Bad Science at NIOSH?

By Bruce Fein | Feb 2, 2018

Bruce Fein, partner at Fein & DelValle, PLLC  

The National Institute for Occupational Safety and Health (NIOSH) was established by the Occupational Safety and Health Act of 1970 as a research agency focused on the study of worker safety and health.

NIOSH, like other federal agencies, may be captured by their constituents and bias their handiwork accordingly. Moreover, to paraphrase from Alexander Pope’s Essay on Man, to err is human.  To confess error is divine.  In 1970, for instance, the U.S. Food and Drug Administration banned cyclamates as a carcinogen based on studies of rats.  They were soon scientifically discredited, but cyclamates remain banned today nearly 50 years later. 

Congress enacted the Data Quality Act of 2000 to address the problem of faulty government information.  Among other things, the statute requires agencies to issue information quality guidelines ensuring and maximizing the quality, objectivity, utility, and integrity of information the agencies disseminate; and, to establish administrative mechanisms to permit affected persons to seek and obtain correction of information maintained or disseminated but non-compliant with the agency or Office of Management and Budget quality control guidelines.

A NIOSH report about the lung dangers of the chemical diacetyl to microwave popcorn workers and 600,000 coffee roasting and grinding employees in factories and cafes seems suspect under the Data Quality Act.  Diacetyl is an organic compound, a yellow or green liquid with an intensely buttery flavor.

The report has provoked over 1,000 lawsuits and occasioned judgments and settlements of hundreds of millions of dollars.  It links diacetyl to hundreds of injuries and several deaths involving microwave popcorn workers over the past fifteen (15) years.  It finds a causal link between exposure to the chemical and the onset of bronchiolitis obliterans, a severe irreversible lung disease that results in the accumulation of scar tissue blocking the airways.    

But causal linkage is commonly more an art than a science.  NIOSH studies that determined causality generally had limited sample sizes or limited exposure measurements, which foreclosed dose-response analysis.  Exposure estimates are inaccurate or unspecific and frequently distorted by relative humidity.  Other contaminants could cause the same symptoms as diacetyl, such as capsaicin in jalapeno flavorings.  Air concentrations are highly dependent on the type of flavoring used (powder, paste, or liquid) and can change daily.  Smoking may impact the risk of obstructing the airways.  All of these factors cast a cloud over the NIOSH causality finding.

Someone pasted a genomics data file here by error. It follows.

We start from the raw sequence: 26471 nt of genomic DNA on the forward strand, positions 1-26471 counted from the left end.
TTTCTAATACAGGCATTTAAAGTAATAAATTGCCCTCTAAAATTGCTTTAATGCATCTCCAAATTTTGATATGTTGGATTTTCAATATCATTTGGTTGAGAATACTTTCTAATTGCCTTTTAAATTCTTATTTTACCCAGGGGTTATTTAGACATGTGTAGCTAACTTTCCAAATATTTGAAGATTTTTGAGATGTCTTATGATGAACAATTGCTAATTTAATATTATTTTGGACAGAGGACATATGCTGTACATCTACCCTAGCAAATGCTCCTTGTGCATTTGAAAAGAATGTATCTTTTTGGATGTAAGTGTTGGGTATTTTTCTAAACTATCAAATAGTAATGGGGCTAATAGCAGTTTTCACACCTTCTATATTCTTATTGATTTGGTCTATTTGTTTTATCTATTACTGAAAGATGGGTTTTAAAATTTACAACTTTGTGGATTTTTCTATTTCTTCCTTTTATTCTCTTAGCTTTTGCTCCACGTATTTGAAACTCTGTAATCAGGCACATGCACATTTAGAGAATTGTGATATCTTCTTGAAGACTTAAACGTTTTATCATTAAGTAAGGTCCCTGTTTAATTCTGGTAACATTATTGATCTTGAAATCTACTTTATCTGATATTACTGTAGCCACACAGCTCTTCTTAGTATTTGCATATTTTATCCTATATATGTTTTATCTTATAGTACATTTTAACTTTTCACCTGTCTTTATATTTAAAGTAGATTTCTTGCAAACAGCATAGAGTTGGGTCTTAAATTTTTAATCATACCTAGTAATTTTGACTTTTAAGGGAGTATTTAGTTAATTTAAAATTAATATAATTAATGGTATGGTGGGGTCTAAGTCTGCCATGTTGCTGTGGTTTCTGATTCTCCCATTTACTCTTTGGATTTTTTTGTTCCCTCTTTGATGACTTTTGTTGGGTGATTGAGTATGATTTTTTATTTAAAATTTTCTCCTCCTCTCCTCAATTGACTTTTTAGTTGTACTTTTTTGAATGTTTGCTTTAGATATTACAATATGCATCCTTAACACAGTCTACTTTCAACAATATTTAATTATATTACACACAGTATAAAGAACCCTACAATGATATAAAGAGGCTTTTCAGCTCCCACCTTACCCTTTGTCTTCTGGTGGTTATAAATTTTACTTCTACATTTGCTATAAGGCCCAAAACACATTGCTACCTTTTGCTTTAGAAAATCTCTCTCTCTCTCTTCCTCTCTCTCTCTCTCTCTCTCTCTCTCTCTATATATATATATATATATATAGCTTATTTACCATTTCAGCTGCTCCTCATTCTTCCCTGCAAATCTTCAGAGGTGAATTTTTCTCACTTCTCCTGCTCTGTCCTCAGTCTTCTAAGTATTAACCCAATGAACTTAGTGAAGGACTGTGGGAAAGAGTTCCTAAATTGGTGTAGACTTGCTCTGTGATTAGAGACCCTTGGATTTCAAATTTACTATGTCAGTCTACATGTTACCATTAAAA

Diacetyl occurs naturally in low concentrations in butter, beer, yogurt and other foods and drinks as a byproduct of fermentation.  The chemical is also made synthetically and added to chips, snacks, and beverages—including coffee—to impart a buttery flavor.  The U.S. Food and Drug Administration (FDA) advises that diacetyl is safe to eat in trace amounts, although more than a dozen studies on animals and food workers found the chemical toxic to inhale.  The U.S. Occupational Safety and Health Administration, which overseas workplace safety, has refrained from regulating exposure to diacetyl.

NIOSH contemplates recommending that workers not be exposed to more than 5 parts per billion of diacetyl during an 8-hour workday, or 25 parts per billion during a 15-minute interval.  The industry opposes those limits as unnecessarily stringent.  It has funded studies by Cardno ChemRisk suggesting that much higher exposure levels are common but nevertheless safe.

Who is right?  As the Roman poet Juvenal asked, “But who will guard the guardians themselves?”  Congressional overseers should perform that role.  Congress should investigate whether reducing the amount of popcorn flavorings has diminished the incidence of bronchiolitis among microwave popcorn workers.  That would be no novelty. 

In 1977, the FDA proposed a ban on saccharin as a human carcinogen required by the Delany Amendment.  Congress balked.  It passed the Saccharin Study and Labelling Act which placed a moratorium on the ban but required labels warning that saccharin could cause cancer.  After two decades of further study, the National Toxicology Program delisted saccharin as a carcinogen in 2000. 

Congress should consider comparable oversight of NIOSH’s recommended worker exposure limits for diacetyl.  

Bruce Fein served as associate deputy attorney general and general counsel of the Federal Communications Commission under President Reagan. He is now a partner in the firm Fein & DelValle, PLLC.

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